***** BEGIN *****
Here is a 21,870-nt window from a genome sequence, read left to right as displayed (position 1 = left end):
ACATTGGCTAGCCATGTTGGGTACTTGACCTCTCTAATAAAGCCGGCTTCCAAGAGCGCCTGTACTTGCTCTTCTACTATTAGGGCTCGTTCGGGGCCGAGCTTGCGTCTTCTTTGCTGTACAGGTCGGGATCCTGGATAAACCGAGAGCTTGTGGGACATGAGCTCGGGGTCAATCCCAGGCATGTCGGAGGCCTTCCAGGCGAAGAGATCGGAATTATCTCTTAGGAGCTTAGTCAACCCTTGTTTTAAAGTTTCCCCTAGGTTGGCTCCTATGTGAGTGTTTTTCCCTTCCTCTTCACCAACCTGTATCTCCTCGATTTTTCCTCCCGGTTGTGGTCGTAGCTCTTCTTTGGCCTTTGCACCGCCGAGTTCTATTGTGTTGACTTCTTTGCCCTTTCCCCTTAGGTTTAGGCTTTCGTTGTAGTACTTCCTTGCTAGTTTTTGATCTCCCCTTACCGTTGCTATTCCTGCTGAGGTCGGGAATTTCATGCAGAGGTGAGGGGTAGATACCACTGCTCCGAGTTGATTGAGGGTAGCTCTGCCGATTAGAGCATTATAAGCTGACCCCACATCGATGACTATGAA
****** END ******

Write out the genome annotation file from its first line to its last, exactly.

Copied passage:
Here is a 21,870-nt window from a genome sequence, read left to right as displayed (position 1 = left end):
ACATTGGCTAGCCATGTTGGGTACTTGACCTCTCTAATAAAGCCGGCTTCCAAGAGCGCCTGTACTTGCTCTTCTACTATTAGGGCTCGTTCGGGGCCGAGCTTGCGTCTTCTTTGCTGTACAGGTCGGGATCCTGGATAAACCGAGAGCTTGTGGGACATGAGCTCGGGGTCAATCCCAGGCATGTCGGAGGCCTTCCAGGCGAAGAGATCGGAATTATCTCTTAGGAGCTTAGTCAACCCTTGTTTTAAAGTTTCCCCTAGGTTGGCTCCTATGTGAGTGTTTTTCCCTTCCTCTTCACCAACCTGTATCTCCTCGATTTTTCCTCCCGGTTGTGGTCGTAGCTCTTCTTTGGCCTTTGCACCGCCGAGTTCTATTGTGTTGACTTCTTTGCCCTTTCCCCTTAGGTTTAGGCTTTCGTTGTAGTACTTCCTTGCTAGTTTTTGATCTCCCCTTACCGTTGCTATTCCTGCTGAGGTCGGGAATTTCATGCAGAGGTGAGGGGTAGATACCACTGCTCCGAGTTGATTGAGGGTAGCTCTGCCGATTAGAGCATTATAAGCTGACCCCACATCGATGACTATGAA